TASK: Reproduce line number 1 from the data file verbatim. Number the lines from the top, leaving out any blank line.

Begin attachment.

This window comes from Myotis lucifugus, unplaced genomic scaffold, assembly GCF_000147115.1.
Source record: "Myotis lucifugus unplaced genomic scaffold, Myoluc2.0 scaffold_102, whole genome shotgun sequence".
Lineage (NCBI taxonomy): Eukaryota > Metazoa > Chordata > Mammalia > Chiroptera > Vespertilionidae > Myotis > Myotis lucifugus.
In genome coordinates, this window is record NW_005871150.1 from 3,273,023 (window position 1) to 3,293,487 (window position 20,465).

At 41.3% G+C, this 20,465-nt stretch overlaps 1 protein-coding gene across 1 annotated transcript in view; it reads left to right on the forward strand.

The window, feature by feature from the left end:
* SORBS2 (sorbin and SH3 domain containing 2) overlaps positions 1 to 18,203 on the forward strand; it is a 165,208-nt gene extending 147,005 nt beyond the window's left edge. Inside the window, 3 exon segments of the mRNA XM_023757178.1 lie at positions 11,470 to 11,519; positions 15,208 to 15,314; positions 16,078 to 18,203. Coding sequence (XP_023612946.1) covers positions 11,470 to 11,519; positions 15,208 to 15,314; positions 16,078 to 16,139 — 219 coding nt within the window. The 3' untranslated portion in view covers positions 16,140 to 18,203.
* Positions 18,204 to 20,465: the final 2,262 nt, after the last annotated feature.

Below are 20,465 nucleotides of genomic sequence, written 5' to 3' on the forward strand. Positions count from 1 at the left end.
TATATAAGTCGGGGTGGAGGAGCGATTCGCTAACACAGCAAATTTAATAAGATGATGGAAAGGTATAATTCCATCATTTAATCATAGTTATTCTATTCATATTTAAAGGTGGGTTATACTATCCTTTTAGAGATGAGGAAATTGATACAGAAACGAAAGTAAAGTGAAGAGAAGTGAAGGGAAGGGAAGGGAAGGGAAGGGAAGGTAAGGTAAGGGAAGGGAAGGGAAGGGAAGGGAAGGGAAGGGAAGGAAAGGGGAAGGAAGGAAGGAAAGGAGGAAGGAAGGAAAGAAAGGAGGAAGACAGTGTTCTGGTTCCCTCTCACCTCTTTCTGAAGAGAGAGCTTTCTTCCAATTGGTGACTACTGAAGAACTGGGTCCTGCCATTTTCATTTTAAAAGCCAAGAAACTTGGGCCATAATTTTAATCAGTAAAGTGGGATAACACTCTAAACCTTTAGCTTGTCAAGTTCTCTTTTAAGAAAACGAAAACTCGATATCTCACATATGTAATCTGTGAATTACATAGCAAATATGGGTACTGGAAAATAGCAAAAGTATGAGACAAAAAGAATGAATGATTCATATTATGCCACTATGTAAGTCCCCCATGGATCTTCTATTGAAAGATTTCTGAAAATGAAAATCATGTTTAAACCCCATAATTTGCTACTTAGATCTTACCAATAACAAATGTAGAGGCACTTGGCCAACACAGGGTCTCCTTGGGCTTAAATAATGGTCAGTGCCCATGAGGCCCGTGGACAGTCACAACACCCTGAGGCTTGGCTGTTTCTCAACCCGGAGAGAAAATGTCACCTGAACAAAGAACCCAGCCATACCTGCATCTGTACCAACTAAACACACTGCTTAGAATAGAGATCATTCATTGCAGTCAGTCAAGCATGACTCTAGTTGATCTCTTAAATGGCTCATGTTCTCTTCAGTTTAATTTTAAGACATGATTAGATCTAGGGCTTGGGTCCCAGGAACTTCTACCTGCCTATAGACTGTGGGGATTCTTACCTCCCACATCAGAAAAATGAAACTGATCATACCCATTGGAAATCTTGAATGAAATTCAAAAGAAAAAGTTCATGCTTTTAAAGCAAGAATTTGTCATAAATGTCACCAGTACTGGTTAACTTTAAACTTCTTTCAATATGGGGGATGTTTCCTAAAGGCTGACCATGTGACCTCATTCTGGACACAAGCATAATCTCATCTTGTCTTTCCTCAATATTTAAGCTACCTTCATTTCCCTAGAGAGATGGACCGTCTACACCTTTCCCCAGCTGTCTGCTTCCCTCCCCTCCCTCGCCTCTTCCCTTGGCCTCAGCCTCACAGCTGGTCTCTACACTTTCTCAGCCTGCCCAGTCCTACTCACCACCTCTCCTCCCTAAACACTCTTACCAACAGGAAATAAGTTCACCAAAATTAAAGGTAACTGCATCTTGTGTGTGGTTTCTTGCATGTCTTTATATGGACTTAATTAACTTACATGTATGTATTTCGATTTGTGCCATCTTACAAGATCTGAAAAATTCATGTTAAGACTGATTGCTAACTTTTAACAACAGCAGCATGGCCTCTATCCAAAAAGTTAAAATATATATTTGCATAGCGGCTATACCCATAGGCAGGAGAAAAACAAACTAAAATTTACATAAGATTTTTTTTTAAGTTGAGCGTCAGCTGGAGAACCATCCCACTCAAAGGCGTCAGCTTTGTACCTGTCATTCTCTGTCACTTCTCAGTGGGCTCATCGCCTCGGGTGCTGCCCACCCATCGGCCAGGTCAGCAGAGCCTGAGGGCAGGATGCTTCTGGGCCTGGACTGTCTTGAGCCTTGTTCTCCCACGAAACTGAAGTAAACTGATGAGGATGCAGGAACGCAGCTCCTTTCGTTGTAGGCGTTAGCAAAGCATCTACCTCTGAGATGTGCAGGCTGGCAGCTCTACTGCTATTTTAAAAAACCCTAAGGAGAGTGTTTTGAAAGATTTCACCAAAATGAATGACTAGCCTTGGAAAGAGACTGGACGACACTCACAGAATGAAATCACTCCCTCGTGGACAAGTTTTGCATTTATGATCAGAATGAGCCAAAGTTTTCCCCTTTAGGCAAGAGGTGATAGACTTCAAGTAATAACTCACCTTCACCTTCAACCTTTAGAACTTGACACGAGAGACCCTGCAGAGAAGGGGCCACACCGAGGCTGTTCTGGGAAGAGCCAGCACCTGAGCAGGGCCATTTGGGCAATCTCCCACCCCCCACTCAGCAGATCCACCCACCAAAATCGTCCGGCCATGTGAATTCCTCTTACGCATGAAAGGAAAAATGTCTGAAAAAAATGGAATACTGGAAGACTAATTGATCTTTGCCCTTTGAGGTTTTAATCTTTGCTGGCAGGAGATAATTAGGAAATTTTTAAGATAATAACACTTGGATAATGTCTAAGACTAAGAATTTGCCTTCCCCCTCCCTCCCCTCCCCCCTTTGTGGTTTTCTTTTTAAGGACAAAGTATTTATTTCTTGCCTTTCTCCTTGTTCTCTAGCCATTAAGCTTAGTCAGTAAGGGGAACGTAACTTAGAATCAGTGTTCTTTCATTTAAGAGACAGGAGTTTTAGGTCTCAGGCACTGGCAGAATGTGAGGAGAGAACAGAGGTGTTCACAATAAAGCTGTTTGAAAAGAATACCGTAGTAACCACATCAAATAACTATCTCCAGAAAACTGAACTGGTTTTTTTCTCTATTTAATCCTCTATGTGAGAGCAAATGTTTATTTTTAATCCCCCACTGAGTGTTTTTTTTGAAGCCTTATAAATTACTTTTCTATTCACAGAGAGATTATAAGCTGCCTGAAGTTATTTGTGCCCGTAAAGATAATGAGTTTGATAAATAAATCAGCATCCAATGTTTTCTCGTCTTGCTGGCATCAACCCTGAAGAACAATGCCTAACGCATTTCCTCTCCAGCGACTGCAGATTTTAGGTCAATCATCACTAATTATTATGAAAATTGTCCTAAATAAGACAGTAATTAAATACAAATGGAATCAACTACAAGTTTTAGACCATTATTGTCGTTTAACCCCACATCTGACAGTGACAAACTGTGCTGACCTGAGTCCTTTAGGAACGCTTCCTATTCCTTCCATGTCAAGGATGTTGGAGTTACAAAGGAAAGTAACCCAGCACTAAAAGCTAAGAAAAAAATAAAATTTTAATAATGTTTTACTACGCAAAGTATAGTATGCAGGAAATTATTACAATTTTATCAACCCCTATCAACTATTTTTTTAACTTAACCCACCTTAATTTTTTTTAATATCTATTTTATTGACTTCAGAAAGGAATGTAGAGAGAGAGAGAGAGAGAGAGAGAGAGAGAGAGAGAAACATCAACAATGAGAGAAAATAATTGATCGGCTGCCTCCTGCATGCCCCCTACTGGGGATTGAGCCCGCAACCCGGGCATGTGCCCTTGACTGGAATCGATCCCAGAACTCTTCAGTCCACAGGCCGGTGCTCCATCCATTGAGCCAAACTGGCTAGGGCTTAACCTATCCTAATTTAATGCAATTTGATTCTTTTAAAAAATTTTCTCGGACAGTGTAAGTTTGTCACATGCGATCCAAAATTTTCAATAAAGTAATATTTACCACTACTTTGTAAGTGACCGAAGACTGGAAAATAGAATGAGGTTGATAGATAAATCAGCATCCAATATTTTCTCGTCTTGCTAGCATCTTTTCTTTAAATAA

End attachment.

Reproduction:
This window comes from Myotis lucifugus, unplaced genomic scaffold, assembly GCF_000147115.1.